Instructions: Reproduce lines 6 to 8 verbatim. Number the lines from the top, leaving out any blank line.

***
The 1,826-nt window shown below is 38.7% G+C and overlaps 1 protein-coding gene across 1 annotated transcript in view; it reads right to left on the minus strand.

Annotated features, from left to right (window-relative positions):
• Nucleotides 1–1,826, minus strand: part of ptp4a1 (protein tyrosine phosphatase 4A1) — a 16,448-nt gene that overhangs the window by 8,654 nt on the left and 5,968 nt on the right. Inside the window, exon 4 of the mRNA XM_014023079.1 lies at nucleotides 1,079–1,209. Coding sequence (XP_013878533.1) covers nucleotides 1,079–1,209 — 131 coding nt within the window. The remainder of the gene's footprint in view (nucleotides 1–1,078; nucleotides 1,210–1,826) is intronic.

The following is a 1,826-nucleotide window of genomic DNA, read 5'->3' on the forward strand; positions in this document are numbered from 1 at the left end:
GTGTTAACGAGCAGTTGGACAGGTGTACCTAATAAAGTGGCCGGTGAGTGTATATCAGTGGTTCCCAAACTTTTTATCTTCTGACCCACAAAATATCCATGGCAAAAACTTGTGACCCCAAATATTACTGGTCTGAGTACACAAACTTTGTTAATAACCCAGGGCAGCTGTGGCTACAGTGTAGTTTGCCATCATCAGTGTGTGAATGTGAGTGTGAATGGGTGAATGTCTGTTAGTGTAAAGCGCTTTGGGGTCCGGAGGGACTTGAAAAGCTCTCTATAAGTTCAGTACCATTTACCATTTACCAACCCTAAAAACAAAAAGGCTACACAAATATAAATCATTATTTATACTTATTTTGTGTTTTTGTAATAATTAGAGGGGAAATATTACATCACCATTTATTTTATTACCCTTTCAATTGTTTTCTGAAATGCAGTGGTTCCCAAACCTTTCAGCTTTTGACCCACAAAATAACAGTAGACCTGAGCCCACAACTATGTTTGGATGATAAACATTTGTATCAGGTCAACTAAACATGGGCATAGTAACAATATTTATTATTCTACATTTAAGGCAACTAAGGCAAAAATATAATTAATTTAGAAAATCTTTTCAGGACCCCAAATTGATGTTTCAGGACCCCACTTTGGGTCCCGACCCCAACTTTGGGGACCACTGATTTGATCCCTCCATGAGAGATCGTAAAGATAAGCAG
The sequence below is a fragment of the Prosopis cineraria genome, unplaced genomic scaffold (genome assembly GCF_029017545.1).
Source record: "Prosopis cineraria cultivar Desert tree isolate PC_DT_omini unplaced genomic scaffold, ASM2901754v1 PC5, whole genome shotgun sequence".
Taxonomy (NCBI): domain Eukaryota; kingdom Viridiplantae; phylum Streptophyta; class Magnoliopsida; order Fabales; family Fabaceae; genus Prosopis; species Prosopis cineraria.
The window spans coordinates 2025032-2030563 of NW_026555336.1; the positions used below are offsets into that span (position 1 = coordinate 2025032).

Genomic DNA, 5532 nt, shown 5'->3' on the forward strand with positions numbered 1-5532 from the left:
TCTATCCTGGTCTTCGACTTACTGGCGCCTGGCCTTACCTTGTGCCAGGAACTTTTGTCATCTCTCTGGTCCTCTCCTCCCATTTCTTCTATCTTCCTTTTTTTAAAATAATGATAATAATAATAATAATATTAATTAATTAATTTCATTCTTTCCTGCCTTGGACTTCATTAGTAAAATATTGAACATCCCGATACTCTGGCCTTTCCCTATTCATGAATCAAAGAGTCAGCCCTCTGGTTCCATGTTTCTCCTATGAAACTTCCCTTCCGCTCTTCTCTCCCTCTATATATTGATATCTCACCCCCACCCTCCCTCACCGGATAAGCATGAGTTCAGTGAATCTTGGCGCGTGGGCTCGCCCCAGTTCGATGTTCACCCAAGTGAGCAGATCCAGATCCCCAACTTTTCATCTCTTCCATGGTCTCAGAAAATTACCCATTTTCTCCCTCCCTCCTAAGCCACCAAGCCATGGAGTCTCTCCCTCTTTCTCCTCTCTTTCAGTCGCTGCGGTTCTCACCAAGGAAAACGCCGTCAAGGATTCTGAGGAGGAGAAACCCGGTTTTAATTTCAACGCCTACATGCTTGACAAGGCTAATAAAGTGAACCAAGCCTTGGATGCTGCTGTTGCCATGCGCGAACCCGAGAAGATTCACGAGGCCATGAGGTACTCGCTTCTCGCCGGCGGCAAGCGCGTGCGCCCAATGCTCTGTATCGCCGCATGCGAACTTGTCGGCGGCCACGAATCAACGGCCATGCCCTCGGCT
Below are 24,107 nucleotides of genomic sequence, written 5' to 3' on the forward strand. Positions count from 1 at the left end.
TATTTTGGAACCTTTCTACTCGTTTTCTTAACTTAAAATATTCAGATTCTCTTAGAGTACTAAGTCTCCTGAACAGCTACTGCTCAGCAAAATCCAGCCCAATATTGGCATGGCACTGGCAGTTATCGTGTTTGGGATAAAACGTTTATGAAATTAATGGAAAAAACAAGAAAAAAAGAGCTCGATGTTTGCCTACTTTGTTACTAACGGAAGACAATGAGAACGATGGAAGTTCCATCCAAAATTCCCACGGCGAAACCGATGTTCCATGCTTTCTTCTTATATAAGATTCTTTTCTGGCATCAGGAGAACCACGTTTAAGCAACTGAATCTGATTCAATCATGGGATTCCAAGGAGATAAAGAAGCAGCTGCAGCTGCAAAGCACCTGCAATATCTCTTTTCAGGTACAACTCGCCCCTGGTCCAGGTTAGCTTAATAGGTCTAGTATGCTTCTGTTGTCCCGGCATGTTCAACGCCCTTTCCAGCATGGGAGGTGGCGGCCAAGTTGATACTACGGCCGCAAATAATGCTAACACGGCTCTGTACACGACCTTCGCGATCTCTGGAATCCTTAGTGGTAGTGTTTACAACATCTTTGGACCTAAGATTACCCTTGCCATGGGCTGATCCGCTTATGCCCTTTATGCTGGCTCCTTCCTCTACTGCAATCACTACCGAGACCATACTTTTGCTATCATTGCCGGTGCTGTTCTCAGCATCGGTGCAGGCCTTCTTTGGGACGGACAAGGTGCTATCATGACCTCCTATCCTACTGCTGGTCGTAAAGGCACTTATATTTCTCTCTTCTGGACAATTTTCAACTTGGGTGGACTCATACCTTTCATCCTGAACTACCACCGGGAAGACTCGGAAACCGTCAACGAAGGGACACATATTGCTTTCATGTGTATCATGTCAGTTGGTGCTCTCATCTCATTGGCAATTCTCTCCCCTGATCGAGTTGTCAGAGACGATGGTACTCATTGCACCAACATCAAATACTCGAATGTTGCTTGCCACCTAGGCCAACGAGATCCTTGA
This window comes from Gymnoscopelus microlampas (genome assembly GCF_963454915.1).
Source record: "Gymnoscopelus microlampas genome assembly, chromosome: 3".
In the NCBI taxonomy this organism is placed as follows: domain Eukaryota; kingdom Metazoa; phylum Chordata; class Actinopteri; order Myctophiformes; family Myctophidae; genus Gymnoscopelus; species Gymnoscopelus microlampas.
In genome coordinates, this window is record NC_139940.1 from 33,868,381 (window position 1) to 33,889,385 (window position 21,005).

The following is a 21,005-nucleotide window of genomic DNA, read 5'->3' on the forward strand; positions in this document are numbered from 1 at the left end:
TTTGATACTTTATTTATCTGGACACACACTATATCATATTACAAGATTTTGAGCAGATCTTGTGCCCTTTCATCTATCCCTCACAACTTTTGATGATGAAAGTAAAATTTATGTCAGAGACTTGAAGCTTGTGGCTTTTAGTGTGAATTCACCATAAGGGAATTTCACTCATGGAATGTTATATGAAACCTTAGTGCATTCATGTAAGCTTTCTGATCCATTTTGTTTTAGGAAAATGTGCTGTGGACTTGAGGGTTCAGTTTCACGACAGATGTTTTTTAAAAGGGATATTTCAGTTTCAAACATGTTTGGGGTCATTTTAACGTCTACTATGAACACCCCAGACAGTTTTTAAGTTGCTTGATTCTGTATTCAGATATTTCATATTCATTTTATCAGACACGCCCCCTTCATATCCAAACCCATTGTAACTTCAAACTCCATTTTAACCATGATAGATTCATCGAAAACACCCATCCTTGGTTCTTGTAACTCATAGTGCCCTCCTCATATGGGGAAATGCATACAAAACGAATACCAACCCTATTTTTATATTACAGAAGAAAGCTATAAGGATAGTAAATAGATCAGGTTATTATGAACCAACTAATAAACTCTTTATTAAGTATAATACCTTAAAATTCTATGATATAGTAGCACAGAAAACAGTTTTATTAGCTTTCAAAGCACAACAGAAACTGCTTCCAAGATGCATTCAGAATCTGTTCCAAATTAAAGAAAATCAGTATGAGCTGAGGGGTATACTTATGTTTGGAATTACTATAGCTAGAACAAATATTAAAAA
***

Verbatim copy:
The sequence below is a fragment of the Prosopis cineraria genome, unplaced genomic scaffold (genome assembly GCF_029017545.1).
Source record: "Prosopis cineraria cultivar Desert tree isolate PC_DT_omini unplaced genomic scaffold, ASM2901754v1 PC5, whole genome shotgun sequence".
Taxonomy (NCBI): domain Eukaryota; kingdom Viridiplantae; phylum Streptophyta; class Magnoliopsida; order Fabales; family Fabaceae; genus Prosopis; species Prosopis cineraria.